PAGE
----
Pain drives us to seek fast solutions. Pain medications are often seen as the answer and can bring rapid relief. But ALL drugs have potential side-effects, whilst NO drug is a long-term solution if its job is solely to reduce pain. Also, stopping/changing meds can bring unwanted, withdrawal symptoms.
So it’s very important that you understand what treatment your doctor is recommending and why – particularly if they recommend pain medication.
Below are questions that NICE (the UK’s National Institute for Health and Care Excellence, 2020) recommend you ask your doctor if you’re talking to them about treatment for neuropathic pain: They’re also a good starting point for other treatments/meds that you’re offered for other types of pain.
- What is causing the pain?
- What can I do to manage the pain?
- Can you tell me why you’ve decided to offer me this particular type of treatment over others?
If meds are being prescribed …
- What is this particular drug? (If offered an antidepressant or an anti-epileptic drug: Why are you offering me this drug for my pain?)
- What are the possible benefits and risks of taking this particular drug?
- What sort of improvements might I expect in my symptoms and everyday life?
- When should I start to feel better, and what should I do if I don’t start to feel better by then?
- What are the possible side effects, and what should I do if I get any of these?
- When should I take my medication?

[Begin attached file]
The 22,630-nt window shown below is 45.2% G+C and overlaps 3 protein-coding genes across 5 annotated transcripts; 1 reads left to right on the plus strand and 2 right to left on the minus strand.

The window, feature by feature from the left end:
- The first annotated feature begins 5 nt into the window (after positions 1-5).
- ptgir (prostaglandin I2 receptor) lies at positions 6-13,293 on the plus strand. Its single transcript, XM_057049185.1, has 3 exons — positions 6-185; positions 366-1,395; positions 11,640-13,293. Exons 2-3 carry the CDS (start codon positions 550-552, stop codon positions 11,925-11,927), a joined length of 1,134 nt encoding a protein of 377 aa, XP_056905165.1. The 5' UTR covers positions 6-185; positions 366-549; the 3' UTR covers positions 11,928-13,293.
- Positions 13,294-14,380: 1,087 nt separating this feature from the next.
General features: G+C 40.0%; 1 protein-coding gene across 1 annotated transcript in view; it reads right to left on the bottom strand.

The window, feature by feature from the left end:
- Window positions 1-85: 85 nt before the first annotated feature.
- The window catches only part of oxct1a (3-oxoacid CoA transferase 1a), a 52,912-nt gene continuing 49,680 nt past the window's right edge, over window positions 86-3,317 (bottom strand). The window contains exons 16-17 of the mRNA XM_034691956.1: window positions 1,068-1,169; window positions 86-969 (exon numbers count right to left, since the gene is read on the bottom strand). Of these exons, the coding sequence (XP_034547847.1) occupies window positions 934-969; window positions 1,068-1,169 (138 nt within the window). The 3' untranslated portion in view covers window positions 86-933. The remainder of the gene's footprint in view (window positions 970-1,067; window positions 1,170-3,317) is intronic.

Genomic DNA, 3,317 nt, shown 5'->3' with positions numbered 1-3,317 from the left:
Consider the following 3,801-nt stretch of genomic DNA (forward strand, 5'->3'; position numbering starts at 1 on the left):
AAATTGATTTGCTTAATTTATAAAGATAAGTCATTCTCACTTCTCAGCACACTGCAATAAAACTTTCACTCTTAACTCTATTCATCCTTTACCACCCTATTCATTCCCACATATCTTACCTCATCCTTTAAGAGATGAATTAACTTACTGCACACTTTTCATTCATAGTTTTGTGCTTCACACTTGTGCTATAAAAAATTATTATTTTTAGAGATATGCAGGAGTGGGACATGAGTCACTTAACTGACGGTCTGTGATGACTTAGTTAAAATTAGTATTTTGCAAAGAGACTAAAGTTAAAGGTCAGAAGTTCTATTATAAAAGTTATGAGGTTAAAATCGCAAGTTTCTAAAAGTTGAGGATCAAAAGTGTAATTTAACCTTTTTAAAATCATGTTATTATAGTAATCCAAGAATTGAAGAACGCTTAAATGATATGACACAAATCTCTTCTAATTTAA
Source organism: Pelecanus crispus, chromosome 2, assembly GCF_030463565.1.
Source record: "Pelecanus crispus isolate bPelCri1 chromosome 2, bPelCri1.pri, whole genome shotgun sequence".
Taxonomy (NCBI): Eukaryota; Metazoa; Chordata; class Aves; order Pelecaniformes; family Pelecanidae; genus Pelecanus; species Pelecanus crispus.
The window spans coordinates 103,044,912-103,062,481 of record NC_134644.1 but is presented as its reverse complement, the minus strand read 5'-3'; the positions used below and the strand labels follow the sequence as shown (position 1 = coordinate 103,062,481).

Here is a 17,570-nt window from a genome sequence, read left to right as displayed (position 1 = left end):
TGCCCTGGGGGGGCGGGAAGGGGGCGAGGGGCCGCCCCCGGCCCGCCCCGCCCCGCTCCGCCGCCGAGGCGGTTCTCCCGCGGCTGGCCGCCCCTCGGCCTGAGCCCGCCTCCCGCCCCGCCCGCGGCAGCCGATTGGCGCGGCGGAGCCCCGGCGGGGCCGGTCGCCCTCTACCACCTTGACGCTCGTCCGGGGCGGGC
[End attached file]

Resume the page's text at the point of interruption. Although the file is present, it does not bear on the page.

- How long will I need to take the medication for?
- If there are changes in medication dose: Why is the dose being increased/decreased?
- Might I have problems when I stop taking this medication?
- What other options are available for me apart from drugs?
- If you are curious about, tempted to take, or taking unlicensed drugs: Can you tell me more about off-label drugs?
At the end:
- What should I do if the pain becomes unbearable?
- When will my next appointment with you be?
For many reasons, it can be difficult to say or ask what you want when with your doctor. So, prepare and practice what you want to say: Maybe write your questions down and take them with you.
But Also Remember:
Research shows that pain is not an accurate sign of tissue damage – particularly as time goes by. Think of someone who has had amputation surgery but still feels ‘phantom limb pain.’ Or the person in a life-threatening situation who doesn’t realise they’re injured as they don’t feel pain. Instead, pain science shows that the brain plays a powerful role in pain making.
If you have pain, your should always see your GP/physio to check for ‘red flags’, i.e., to ensure that you don’t have a serious disorder, e.g., infection, cancer, fracture.
But thereafter you can reduce and better manage pain by understanding why we feel pain and what you specifically need to do to reduce it. This has been shown to be more effective than taking pain meds if you have chronic pain (i.e., pain for more than 3 months), and might also be useful in preventing acute pain from becoming chronic.
We hope this article has been of interest and helpful.